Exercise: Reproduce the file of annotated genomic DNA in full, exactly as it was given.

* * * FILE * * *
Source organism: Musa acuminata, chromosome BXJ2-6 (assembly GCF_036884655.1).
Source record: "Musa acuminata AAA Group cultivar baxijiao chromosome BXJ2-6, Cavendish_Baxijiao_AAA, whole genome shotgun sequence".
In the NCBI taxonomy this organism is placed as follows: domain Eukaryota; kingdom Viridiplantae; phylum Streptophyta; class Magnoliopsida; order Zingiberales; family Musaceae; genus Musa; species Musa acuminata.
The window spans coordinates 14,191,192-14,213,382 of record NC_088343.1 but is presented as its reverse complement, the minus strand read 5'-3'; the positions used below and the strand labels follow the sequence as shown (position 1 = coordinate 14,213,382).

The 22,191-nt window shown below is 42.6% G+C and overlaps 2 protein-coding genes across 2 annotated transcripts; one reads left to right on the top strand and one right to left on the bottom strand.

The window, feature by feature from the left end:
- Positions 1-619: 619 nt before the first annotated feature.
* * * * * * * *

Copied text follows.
Source organism: Musa acuminata, chromosome BXJ2-6 (assembly GCF_036884655.1).
Source record: "Musa acuminata AAA Group cultivar baxijiao chromosome BXJ2-6, Cavendish_Baxijiao_AAA, whole genome shotgun sequence".
In the NCBI taxonomy this organism is placed as follows: domain Eukaryota; kingdom Viridiplantae; phylum Streptophyta; class Magnoliopsida; order Zingiberales; family Musaceae; genus Musa; species Musa acuminata.
The window spans coordinates 14,191,192-14,213,382 of record NC_088343.1 but is presented as its reverse complement, the minus strand read 5'-3'; the positions used below and the strand labels follow the sequence as shown (position 1 = coordinate 14,213,382).

The 22,191-nt window shown below is 42.6% G+C and overlaps 2 protein-coding genes across 2 annotated transcripts; one reads left to right on the top strand and one right to left on the bottom strand.

The window, feature by feature from the left end:
- Positions 1-619: 619 nt before the first annotated feature.